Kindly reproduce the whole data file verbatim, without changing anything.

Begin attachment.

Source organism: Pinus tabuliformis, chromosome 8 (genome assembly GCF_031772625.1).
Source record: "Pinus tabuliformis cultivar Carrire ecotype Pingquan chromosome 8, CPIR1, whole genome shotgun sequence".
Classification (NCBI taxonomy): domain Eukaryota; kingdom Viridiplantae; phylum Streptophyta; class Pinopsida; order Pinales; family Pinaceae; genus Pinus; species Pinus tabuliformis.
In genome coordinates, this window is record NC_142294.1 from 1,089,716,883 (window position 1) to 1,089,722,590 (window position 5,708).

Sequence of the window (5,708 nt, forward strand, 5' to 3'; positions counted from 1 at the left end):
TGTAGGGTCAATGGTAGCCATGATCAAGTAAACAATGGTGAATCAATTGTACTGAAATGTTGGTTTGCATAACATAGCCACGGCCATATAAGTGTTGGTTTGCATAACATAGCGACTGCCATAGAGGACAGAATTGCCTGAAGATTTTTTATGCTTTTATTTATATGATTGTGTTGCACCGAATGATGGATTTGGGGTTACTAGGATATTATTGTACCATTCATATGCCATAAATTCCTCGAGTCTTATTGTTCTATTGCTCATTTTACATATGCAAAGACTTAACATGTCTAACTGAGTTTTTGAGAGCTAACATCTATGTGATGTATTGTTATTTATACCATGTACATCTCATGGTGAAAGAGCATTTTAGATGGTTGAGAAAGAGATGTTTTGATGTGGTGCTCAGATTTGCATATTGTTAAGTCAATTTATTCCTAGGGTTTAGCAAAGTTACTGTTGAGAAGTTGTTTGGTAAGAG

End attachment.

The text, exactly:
Source organism: Pinus tabuliformis, chromosome 8 (genome assembly GCF_031772625.1).
Source record: "Pinus tabuliformis cultivar Carrire ecotype Pingquan chromosome 8, CPIR1, whole genome shotgun sequence".
Classification (NCBI taxonomy): domain Eukaryota; kingdom Viridiplantae; phylum Streptophyta; class Pinopsida; order Pinales; family Pinaceae; genus Pinus; species Pinus tabuliformis.
In genome coordinates, this window is record NC_142294.1 from 1,089,716,883 (window position 1) to 1,089,722,590 (window position 5,708).

Sequence of the window (5,708 nt, forward strand, 5' to 3'; positions counted from 1 at the left end):
TGTAGGGTCAATGGTAGCCATGATCAAGTAAACAATGGTGAATCAATTGTACTGAAATGTTGGTTTGCATAACATAGCCACGGCCATATAAGTGTTGGTTTGCATAACATAGCGACTGCCATAGAGGACAGAATTGCCTGAAGATTTTTTATGCTTTTATTTATATGATTGTGTTGCACCGAATGATGGATTTGGGGTTACTAGGATATTATTGTACCATTCATATGCCATAAATTCCTCGAGTCTTATTGTTCTATTGCTCATTTTACATATGCAAAGACTTAACATGTCTAACTGAGTTTTTGAGAGCTAACATCTATGTGATGTATTGTTATTTATACCATGTACATCTCATGGTGAAAGAGCATTTTAGATGGTTGAGAAAGAGATGTTTTGATGTGGTGCTCAGATTTGCATATTGTTAAGTCAATTTATTCCTAGGGTTTAGCAAAGTTACTGTTGAGAAGTTGTTTGGTAAGAG